#CardCorner: 1980 Topps and 1983 Fleer Dave Collins
Hall of Fame staffers are also baseball fans and love to share their stories. Here is a fan's perspective from Cooperstown.
As we look back at baseball cards from years ago, we occasionally stumble upon cards that just seem so fitting for the player they depict. In the case of Dave Collins, I found two. Both his 1980 Topps card and his 1983 Fleer card capture the dynamic style of player that made him one of my favorites back in the early 1980s.
Let’s begin with the 1980 Topps card. It’s a wonderful set to begin with, thanks to a clean layout that took the basic design from the 1974 set and put it on a diagonal slant. 1980 Topps features plenty of good action photography, including this shot of Collins playing for the Cincinnati Reds in a game at Shea Stadium. Collins had his best years for the Reds, where he established his reputation as a full-charging, hard-hitting speedster who played the game with dynamic tension. Here Collins has just finished his swing, both of his hands still gripping the bat, his legs coiled and ready to begin his run toward first base. He just looks like a good athlete here, well-balanced after taking a full swing.
The 1983 card from Fleer is a little bit different. Here we see Collins wearing the road gray colors of his newest team, the New York Yankees, who gave him a major free agent contract after the 1981 season. This photo appears to have been taken during a Spring Training game. Having just put the ball into play, Collins is breathing hard and pumping his arms as he charges toward first base. It’s exactly the way that I remember Collins. A hustling pepperpot of a ballplayer, Collins never jogged to first base. At least I never saw him do so. He always ran hard, always played the game as if it carried the importance of a World Series game. Even spring exhibition games represented serious business for a maximum-effort professional like Collins.
Collins’ success, first achieved in Cincinnati and rewarded with a huge pay day in New York, did not come easily or quickly. Back in 1972, the California Angels made him the sixth overall pick of the amateur draft, an indication of his athletic talent. In particular, Collins’ speed drew the attention of scouts, who noted his time of 9.6 seconds in the 100-yard dash.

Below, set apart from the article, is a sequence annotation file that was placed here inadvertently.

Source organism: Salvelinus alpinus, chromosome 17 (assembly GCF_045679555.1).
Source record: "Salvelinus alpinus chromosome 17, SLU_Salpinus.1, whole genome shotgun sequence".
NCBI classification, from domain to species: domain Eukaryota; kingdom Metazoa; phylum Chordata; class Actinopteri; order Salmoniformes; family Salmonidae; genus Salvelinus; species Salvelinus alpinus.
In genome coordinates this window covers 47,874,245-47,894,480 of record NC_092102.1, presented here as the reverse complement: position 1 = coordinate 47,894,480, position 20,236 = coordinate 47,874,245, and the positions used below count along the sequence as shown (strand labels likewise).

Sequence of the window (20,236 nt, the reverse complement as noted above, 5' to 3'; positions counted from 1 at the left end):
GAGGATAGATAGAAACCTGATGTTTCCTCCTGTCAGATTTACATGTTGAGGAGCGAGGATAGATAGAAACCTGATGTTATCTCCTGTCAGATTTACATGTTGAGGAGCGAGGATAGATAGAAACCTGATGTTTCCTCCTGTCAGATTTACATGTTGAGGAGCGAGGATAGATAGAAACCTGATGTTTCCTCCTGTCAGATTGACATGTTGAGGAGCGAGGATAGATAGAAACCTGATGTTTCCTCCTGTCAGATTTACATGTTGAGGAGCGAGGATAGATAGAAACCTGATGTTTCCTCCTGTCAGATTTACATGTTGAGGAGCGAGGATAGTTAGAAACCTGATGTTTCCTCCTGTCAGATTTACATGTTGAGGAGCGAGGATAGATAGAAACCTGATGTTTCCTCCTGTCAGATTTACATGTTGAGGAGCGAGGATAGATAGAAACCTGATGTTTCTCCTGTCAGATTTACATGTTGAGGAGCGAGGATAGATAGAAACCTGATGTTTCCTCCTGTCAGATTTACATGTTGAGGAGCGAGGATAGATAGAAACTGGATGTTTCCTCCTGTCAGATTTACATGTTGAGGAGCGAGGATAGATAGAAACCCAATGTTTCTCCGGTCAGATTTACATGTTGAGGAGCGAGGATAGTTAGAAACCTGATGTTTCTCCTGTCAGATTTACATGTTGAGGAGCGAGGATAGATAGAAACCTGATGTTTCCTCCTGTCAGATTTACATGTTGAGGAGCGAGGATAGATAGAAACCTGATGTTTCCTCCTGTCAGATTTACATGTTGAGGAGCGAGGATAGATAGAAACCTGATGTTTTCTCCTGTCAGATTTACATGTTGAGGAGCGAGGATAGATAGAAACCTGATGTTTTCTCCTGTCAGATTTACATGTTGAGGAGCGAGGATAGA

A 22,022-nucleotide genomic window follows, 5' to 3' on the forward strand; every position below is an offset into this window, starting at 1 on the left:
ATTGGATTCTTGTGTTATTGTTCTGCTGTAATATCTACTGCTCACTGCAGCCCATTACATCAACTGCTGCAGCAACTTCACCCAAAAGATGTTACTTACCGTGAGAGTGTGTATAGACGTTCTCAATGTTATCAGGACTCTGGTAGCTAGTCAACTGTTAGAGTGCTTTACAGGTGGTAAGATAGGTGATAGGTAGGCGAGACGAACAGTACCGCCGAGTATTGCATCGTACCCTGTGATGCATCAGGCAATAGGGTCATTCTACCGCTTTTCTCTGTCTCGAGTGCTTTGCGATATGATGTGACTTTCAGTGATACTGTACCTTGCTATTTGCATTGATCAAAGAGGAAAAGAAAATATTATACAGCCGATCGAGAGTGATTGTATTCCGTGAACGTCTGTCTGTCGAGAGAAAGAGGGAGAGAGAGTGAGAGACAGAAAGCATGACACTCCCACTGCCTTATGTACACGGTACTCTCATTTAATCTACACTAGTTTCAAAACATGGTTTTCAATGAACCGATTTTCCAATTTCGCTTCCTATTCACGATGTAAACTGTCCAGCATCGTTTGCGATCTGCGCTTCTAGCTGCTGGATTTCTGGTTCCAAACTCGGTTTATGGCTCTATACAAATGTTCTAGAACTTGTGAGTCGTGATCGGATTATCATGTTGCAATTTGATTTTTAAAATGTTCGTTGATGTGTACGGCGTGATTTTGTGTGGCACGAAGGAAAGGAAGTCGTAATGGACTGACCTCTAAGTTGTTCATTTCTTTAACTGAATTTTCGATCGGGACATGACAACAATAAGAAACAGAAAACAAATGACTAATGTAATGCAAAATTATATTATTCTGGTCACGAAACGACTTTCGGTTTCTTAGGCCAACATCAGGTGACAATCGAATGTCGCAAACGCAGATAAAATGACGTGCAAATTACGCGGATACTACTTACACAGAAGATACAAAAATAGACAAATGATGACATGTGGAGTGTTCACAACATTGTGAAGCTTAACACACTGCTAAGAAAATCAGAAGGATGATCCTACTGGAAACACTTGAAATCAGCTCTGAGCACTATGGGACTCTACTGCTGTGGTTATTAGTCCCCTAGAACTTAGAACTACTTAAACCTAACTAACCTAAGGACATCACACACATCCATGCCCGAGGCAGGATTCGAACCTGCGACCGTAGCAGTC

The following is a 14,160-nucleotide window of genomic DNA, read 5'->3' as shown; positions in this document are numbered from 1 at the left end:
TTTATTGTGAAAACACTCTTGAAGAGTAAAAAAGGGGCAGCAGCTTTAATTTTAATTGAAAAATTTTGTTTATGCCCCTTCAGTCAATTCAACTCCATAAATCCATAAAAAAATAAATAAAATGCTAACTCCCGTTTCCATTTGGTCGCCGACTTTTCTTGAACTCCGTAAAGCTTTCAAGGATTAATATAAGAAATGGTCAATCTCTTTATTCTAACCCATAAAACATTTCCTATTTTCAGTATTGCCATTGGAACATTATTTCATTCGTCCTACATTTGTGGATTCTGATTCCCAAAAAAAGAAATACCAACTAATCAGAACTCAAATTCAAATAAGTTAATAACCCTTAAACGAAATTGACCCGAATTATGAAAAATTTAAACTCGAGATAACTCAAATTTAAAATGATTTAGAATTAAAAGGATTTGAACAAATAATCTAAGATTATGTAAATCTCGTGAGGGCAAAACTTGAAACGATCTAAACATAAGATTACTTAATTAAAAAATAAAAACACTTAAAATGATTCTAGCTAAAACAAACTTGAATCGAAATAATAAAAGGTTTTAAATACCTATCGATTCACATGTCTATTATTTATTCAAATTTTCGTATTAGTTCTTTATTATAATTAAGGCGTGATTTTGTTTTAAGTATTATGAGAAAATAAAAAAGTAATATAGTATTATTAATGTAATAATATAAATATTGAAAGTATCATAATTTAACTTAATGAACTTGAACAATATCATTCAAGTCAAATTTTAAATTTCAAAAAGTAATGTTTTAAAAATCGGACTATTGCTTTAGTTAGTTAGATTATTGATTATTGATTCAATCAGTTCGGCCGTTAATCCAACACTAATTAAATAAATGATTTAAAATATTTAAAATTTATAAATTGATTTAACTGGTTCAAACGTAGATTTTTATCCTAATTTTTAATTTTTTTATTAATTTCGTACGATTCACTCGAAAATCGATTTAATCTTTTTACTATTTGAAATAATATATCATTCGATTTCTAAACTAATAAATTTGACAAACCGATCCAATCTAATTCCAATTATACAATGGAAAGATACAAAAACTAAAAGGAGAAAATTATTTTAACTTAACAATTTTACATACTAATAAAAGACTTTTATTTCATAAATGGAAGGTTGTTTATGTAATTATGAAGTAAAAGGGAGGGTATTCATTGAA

As an outfielder/first baseman, Collins put up some gaudy stolen base totals and batting averages in the Angels’ minor league system, earning himself a promotion to Anaheim by the 1975 season. During his rookie season, Collins earned an important lesson. One day in batting practice, Collins decided he would try to hit a few home runs, which was clearly not his game. Observing Collins from the sidelines, Angels coach Grover Resinger berated the rookie outfielder. According to manager Dick Williams’ autobiography, No More Mr. Nice Guy, Resinger yelled at Collins “so loud and so long that Collins began crying.” In later years, Collins would often refer to the shakedown he received from Resinger as one of the most important learning points of his career.
In the short term, Collins didn’t hit much higher than the .260 range in his early trials with California. He also struggled with his basestealing technique, resulting in more “caught stealings” than the Angels would have preferred. Defensively, Collins lacked much of a throwing arm, making him something of a liability in the outfield.
Frankly, the Angels were disappointed in Collins. Even with some holes in their starting outfield, they left him unprotected in the expansion draft. The Seattle Mariners, one of the two new clubs set to enter the American League in 1977, selected Collins with the 14th pick of the draft.
The Mariners made Collins their Opening Day DH in their inaugural season. They also used him as a left fielder, but he failed to hit much: a .239 batting average with only 33 walks. His basestealing also left something to be desired; he stole 25 bases but was caught 10 times.
At the 1977 Winter Meetings, the Mariners peddled Collins. They traded him to the Reds for a young pitching prospect, Shane Rawley, who would eventually become a top-flight reliever in Seattle. The Reds viewed Collins as a fourth outfielder, someone who could back up their talented starting trio of George Foster, Cesar Geronimo, and Ken Griffey, Sr.